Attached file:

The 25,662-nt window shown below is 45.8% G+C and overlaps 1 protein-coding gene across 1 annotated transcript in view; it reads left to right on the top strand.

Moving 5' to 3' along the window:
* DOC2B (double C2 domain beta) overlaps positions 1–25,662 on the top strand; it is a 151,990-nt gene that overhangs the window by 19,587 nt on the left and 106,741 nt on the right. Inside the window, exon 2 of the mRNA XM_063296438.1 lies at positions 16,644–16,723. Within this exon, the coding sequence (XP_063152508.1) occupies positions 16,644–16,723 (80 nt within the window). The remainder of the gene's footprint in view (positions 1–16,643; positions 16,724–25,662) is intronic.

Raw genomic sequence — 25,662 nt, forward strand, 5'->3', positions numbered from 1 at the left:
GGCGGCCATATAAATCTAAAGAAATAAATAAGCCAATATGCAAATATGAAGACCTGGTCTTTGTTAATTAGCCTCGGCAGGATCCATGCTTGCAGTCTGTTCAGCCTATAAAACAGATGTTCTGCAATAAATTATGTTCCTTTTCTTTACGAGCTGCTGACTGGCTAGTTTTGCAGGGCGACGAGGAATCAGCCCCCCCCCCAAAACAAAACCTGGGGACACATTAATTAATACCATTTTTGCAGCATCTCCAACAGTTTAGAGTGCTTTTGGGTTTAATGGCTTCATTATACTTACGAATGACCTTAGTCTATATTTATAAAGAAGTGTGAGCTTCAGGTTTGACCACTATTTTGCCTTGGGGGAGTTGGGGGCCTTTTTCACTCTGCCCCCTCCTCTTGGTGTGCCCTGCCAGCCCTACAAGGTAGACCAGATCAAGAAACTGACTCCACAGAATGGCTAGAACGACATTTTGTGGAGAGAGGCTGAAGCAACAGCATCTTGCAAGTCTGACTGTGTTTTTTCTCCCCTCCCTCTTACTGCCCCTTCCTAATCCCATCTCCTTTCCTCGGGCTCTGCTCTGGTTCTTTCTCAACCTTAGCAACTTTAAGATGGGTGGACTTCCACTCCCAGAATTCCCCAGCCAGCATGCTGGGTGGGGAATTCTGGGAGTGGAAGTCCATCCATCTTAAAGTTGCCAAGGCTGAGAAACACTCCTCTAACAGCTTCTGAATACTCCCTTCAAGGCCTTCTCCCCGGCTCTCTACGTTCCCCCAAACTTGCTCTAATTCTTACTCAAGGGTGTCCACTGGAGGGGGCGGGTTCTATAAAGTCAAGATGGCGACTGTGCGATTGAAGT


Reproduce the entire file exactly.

The 25,662-nt window shown below is 45.8% G+C and overlaps 1 protein-coding gene across 1 annotated transcript in view; it reads left to right on the top strand.

Moving 5' to 3' along the window:
* DOC2B (double C2 domain beta) overlaps positions 1–25,662 on the top strand; it is a 151,990-nt gene that overhangs the window by 19,587 nt on the left and 106,741 nt on the right. Inside the window, exon 2 of the mRNA XM_063296438.1 lies at positions 16,644–16,723. Within this exon, the coding sequence (XP_063152508.1) occupies positions 16,644–16,723 (80 nt within the window). The remainder of the gene's footprint in view (positions 1–16,643; positions 16,724–25,662) is intronic.

Raw genomic sequence — 25,662 nt, forward strand, 5'->3', positions numbered from 1 at the left:
GGCGGCCATATAAATCTAAAGAAATAAATAAGCCAATATGCAAATATGAAGACCTGGTCTTTGTTAATTAGCCTCGGCAGGATCCATGCTTGCAGTCTGTTCAGCCTATAAAACAGATGTTCTGCAATAAATTATGTTCCTTTTCTTTACGAGCTGCTGACTGGCTAGTTTTGCAGGGCGACGAGGAATCAGCCCCCCCCCCAAAACAAAACCTGGGGACACATTAATTAATACCATTTTTGCAGCATCTCCAACAGTTTAGAGTGCTTTTGGGTTTAATGGCTTCATTATACTTACGAATGACCTTAGTCTATATTTATAAAGAAGTGTGAGCTTCAGGTTTGACCACTATTTTGCCTTGGGGGAGTTGGGGGCCTTTTTCACTCTGCCCCCTCCTCTTGGTGTGCCCTGCCAGCCCTACAAGGTAGACCAGATCAAGAAACTGACTCCACAGAATGGCTAGAACGACATTTTGTGGAGAGAGGCTGAAGCAACAGCATCTTGCAAGTCTGACTGTGTTTTTTCTCCCCTCCCTCTTACTGCCCCTTCCTAATCCCATCTCCTTTCCTCGGGCTCTGCTCTGGTTCTTTCTCAACCTTAGCAACTTTAAGATGGGTGGACTTCCACTCCCAGAATTCCCCAGCCAGCATGCTGGGTGGGGAATTCTGGGAGTGGAAGTCCATCCATCTTAAAGTTGCCAAGGCTGAGAAACACTCCTCTAACAGCTTCTGAATACTCCCTTCAAGGCCTTCTCCCCGGCTCTCTACGTTCCCCCAAACTTGCTCTAATTCTTACTCAAGGGTGTCCACTGGAGGGGGCGGGTTCTATAAAGTCAAGATGGCGACTGTGCGATTGAAGT